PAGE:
Event description: Who is it for? Suitable for staff and volunteers from voluntary organisations, big and small, who are responsible for fundraising.
What is it about? Online fundraising has moved on from running a good website and emailing your supporters. Your supporters, members, alumni and donors are now spending their time at other popular sites like Facebook, Twitter and YouTube. They are getting used to publishing their own content online - photos, videos, blog posts. So, you need to follow your donors. Howard Lake shows you how charities and voluntary organisations are taking advantage of this change and the tools available. Focusing on the fundraising rather than the technology, this half-day course will give you a good understanding of how you can use these popular websites and tools to support and extend your fundraising.
What will I learn? Expect lots of tips on how to do this in practice, on the assumption that you don't have enough time, money or expertise.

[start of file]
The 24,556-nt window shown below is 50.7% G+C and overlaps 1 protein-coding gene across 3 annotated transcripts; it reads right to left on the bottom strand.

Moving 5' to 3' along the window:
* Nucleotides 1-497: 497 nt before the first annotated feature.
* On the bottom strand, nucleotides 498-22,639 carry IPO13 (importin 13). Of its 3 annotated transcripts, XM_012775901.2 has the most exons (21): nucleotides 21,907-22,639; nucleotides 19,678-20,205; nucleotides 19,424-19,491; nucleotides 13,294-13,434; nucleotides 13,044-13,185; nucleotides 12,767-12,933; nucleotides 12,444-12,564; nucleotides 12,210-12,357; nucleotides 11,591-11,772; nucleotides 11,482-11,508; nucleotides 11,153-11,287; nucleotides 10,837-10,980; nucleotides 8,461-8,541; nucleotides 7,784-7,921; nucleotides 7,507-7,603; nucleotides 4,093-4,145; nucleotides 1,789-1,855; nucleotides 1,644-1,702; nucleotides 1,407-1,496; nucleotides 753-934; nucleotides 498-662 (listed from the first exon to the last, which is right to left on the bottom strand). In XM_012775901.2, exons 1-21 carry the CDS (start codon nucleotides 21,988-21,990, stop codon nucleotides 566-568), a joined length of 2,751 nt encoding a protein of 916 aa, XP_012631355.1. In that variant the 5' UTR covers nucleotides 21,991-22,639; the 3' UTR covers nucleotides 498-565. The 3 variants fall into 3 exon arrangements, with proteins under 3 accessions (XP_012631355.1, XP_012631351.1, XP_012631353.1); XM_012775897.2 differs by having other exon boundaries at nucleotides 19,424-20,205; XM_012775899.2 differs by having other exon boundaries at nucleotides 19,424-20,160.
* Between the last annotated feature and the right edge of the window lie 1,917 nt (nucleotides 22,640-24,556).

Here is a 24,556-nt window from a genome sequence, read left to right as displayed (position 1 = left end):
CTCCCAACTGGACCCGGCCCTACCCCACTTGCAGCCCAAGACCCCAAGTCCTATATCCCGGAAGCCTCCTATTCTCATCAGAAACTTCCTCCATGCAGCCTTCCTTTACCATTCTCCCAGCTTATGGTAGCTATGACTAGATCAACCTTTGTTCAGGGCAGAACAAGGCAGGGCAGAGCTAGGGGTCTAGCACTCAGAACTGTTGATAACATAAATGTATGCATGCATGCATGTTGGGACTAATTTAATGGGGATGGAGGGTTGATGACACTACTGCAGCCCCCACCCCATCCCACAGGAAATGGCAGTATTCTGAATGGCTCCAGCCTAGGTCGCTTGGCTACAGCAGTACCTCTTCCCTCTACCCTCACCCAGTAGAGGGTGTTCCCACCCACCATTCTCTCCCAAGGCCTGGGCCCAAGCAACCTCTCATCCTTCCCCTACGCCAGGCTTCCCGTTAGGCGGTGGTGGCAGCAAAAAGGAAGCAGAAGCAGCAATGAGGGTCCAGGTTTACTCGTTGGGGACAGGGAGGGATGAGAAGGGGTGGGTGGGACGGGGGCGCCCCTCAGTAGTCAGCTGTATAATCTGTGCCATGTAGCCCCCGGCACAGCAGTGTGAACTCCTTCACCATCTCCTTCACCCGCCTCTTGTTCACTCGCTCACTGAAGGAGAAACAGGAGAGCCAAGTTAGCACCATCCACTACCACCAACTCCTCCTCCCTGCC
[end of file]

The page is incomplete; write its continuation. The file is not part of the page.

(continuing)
Howard will cover:
how your organisation can make more of its presence on the key social media sites like Facebook and LinkedIn
and just as importantly, how you can inspire your supporters to make the most of these tools on your behalf
He will guide you through making the most of:
Facebook, Twitter, LinkedIn, YouTube
often overlooked but valuable tools like RSS feeds and blogs
thinking about what approaches work well and how new approaches like curation can help
Delegates will leave with plenty of ideas to overhaul and improve their existing online presences (including some tips for their own website), and the confidence to do more online to support their fundraising.
About Howard Lake Howard Lake is a digital fundraising entrepreneur. Since 1994 he has published UK Fundraising (www.fundraising.co.uk), the online resource and community for professional fundraisers. He has trained thousands of fundraisers in how to fundraise online, and advises a number of companies on their digital fundraising products and services. He does spend a little too long on Twitter though.